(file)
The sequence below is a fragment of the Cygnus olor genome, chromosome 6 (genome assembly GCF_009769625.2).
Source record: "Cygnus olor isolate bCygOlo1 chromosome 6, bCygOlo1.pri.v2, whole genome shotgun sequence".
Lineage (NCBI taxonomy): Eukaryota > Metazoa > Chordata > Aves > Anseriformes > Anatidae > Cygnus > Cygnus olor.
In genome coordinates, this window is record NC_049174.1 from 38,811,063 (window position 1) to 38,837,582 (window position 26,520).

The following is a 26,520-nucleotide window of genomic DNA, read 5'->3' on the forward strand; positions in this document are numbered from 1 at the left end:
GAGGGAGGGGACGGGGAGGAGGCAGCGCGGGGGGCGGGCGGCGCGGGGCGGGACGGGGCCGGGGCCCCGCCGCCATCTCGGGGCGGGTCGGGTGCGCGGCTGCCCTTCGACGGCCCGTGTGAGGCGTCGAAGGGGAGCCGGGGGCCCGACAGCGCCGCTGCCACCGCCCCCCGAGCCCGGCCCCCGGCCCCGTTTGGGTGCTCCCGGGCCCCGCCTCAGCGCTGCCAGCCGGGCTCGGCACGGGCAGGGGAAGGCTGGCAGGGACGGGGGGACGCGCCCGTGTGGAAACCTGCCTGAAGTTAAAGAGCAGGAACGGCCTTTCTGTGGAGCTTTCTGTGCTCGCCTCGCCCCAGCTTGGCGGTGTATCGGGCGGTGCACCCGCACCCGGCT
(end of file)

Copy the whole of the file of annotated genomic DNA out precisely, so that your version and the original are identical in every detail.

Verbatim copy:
The sequence below is a fragment of the Cygnus olor genome, chromosome 6 (genome assembly GCF_009769625.2).
Source record: "Cygnus olor isolate bCygOlo1 chromosome 6, bCygOlo1.pri.v2, whole genome shotgun sequence".
Lineage (NCBI taxonomy): Eukaryota > Metazoa > Chordata > Aves > Anseriformes > Anatidae > Cygnus > Cygnus olor.
In genome coordinates, this window is record NC_049174.1 from 38,811,063 (window position 1) to 38,837,582 (window position 26,520).

The following is a 26,520-nucleotide window of genomic DNA, read 5'->3' on the forward strand; positions in this document are numbered from 1 at the left end:
GAGGGAGGGGACGGGGAGGAGGCAGCGCGGGGGGCGGGCGGCGCGGGGCGGGACGGGGCCGGGGCCCCGCCGCCATCTCGGGGCGGGTCGGGTGCGCGGCTGCCCTTCGACGGCCCGTGTGAGGCGTCGAAGGGGAGCCGGGGGCCCGACAGCGCCGCTGCCACCGCCCCCCGAGCCCGGCCCCCGGCCCCGTTTGGGTGCTCCCGGGCCCCGCCTCAGCGCTGCCAGCCGGGCTCGGCACGGGCAGGGGAAGGCTGGCAGGGACGGGGGGACGCGCCCGTGTGGAAACCTGCCTGAAGTTAAAGAGCAGGAACGGCCTTTCTGTGGAGCTTTCTGTGCTCGCCTCGCCCCAGCTTGGCGGTGTATCGGGCGGTGCACCCGCACCCGGCT